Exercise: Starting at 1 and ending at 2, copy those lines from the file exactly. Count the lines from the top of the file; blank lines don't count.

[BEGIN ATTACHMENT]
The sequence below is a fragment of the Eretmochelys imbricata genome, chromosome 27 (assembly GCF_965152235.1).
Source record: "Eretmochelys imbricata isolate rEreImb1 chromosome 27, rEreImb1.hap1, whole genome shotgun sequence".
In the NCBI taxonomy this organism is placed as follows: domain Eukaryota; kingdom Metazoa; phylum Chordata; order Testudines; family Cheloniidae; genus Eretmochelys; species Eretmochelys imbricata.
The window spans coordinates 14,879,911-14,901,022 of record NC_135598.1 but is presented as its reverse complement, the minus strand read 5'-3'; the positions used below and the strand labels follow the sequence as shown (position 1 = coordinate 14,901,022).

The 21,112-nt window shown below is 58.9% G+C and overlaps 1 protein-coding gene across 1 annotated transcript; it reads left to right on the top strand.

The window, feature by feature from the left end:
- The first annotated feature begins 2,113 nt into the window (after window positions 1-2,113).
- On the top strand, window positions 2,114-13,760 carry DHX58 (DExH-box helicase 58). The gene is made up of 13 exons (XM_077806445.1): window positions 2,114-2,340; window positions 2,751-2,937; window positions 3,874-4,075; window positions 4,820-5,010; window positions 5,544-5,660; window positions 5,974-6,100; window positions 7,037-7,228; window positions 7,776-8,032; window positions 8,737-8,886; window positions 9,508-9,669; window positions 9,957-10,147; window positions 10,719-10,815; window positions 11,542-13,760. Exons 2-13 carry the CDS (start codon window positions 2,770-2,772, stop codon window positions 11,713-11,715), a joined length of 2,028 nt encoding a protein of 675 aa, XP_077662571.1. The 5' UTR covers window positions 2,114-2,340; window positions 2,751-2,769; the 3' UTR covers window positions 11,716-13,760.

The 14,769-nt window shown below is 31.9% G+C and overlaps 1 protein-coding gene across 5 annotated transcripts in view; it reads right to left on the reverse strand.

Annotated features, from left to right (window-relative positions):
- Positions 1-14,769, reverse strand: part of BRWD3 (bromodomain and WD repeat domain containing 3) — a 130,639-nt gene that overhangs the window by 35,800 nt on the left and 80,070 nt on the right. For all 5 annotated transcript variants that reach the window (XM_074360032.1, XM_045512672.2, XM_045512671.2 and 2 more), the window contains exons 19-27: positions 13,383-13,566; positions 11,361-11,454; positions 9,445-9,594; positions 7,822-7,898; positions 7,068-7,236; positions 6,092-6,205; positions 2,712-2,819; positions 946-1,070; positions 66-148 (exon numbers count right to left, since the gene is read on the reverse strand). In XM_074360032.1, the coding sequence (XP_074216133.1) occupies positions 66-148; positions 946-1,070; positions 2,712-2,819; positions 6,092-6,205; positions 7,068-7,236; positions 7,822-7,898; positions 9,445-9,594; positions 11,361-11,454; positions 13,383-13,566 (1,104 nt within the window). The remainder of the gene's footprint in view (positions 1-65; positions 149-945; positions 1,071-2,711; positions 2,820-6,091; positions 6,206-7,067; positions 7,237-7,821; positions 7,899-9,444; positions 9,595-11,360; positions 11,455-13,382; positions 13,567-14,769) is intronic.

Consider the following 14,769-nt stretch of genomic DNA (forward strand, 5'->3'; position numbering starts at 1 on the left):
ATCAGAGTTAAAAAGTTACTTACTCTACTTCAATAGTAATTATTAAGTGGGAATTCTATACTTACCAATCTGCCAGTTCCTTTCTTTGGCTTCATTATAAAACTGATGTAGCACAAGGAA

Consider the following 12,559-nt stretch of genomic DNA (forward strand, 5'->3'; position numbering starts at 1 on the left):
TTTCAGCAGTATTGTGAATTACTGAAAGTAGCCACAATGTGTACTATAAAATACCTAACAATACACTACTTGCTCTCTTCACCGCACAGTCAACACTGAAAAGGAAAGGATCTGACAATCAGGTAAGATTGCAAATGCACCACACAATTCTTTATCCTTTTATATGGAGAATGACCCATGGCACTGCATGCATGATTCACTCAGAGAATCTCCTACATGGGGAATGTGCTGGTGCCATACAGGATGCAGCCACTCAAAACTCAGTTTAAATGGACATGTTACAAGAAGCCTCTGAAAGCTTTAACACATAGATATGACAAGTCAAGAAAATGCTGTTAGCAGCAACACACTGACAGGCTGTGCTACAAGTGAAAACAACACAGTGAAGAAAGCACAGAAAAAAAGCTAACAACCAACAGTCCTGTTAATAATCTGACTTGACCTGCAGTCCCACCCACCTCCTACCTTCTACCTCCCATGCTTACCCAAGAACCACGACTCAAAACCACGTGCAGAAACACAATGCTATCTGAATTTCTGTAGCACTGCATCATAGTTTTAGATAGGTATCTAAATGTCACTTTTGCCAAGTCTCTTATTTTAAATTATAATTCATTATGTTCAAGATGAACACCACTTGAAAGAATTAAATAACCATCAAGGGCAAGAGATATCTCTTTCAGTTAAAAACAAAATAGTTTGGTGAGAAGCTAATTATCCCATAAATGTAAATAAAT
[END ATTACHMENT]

The sequence below is a fragment of the Eretmochelys imbricata genome, chromosome 27 (assembly GCF_965152235.1).
Source record: "Eretmochelys imbricata isolate rEreImb1 chromosome 27, rEreImb1.hap1, whole genome shotgun sequence".